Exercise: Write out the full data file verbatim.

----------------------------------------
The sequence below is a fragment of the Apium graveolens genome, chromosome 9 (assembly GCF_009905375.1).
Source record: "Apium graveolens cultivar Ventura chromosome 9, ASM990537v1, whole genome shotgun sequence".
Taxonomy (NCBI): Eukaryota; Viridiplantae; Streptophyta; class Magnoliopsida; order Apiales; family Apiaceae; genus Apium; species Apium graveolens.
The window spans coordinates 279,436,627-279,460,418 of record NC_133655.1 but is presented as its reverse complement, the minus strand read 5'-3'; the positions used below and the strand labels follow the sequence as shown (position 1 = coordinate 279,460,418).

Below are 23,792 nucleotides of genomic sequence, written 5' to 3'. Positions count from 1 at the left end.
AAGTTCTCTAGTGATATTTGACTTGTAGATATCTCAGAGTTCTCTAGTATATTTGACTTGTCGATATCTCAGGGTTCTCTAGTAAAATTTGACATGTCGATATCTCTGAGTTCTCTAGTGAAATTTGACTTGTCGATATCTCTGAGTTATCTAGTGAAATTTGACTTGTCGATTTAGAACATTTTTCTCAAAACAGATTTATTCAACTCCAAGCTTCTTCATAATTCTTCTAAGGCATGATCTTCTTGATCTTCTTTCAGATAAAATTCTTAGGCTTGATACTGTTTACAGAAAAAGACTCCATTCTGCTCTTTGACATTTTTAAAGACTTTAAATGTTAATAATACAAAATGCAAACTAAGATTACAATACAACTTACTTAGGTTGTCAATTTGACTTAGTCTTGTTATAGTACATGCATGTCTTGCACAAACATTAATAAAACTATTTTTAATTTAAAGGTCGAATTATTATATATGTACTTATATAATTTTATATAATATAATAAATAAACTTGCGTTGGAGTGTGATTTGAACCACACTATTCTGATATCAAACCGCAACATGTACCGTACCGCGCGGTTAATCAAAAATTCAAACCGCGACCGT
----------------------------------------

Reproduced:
The sequence below is a fragment of the Apium graveolens genome, chromosome 9 (assembly GCF_009905375.1).
Source record: "Apium graveolens cultivar Ventura chromosome 9, ASM990537v1, whole genome shotgun sequence".
Taxonomy (NCBI): Eukaryota; Viridiplantae; Streptophyta; class Magnoliopsida; order Apiales; family Apiaceae; genus Apium; species Apium graveolens.
The window spans coordinates 279,436,627-279,460,418 of record NC_133655.1 but is presented as its reverse complement, the minus strand read 5'-3'; the positions used below and the strand labels follow the sequence as shown (position 1 = coordinate 279,460,418).

Below are 23,792 nucleotides of genomic sequence, written 5' to 3'. Positions count from 1 at the left end.
AAGTTCTCTAGTGATATTTGACTTGTAGATATCTCAGAGTTCTCTAGTATATTTGACTTGTCGATATCTCAGGGTTCTCTAGTAAAATTTGACATGTCGATATCTCTGAGTTCTCTAGTGAAATTTGACTTGTCGATATCTCTGAGTTATCTAGTGAAATTTGACTTGTCGATTTAGAACATTTTTCTCAAAACAGATTTATTCAACTCCAAGCTTCTTCATAATTCTTCTAAGGCATGATCTTCTTGATCTTCTTTCAGATAAAATTCTTAGGCTTGATACTGTTTACAGAAAAAGACTCCATTCTGCTCTTTGACATTTTTAAAGACTTTAAATGTTAATAATACAAAATGCAAACTAAGATTACAATACAACTTACTTAGGTTGTCAATTTGACTTAGTCTTGTTATAGTACATGCATGTCTTGCACAAACATTAATAAAACTATTTTTAATTTAAAGGTCGAATTATTATATATGTACTTATATAATTTTATATAATATAATAAATAAACTTGCGTTGGAGTGTGATTTGAACCACACTATTCTGATATCAAACCGCAACATGTACCGTACCGCGCGGTTAATCAAAAATTCAAACCGCGACCGT